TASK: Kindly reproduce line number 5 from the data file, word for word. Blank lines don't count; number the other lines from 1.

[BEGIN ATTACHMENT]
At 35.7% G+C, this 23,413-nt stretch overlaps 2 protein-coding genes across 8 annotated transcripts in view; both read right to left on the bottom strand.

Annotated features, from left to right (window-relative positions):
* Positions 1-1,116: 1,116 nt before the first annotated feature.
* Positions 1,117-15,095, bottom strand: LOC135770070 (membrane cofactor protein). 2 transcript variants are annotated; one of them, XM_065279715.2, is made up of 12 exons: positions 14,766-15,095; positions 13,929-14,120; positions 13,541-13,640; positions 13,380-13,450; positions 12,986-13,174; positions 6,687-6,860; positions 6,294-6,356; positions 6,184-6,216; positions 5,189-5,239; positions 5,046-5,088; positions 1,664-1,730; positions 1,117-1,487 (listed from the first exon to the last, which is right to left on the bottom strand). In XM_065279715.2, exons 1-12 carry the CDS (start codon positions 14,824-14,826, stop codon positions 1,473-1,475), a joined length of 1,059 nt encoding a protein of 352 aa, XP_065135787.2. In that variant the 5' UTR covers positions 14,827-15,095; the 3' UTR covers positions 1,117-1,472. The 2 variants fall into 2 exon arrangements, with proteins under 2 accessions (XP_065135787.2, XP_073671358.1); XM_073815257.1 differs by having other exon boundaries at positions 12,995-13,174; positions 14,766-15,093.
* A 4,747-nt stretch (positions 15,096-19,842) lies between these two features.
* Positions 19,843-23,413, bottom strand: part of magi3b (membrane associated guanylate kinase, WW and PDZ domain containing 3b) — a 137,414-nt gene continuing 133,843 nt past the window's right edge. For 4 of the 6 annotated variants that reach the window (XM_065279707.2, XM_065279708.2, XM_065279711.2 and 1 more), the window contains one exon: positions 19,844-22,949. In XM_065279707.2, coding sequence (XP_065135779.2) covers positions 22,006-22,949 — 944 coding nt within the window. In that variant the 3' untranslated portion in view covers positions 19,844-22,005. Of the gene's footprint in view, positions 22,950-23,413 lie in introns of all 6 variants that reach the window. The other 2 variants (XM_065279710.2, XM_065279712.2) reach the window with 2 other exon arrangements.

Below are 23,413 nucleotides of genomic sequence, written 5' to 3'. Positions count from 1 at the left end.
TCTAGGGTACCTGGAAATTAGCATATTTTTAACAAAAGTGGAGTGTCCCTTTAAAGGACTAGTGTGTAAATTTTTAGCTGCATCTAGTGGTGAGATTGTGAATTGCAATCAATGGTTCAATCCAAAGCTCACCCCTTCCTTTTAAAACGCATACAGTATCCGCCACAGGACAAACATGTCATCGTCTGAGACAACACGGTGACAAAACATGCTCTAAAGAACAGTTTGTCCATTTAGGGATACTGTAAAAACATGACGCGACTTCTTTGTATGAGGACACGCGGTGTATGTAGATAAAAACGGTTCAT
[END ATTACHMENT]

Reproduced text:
* A 4,747-nt stretch (positions 15,096-19,842) lies between these two features.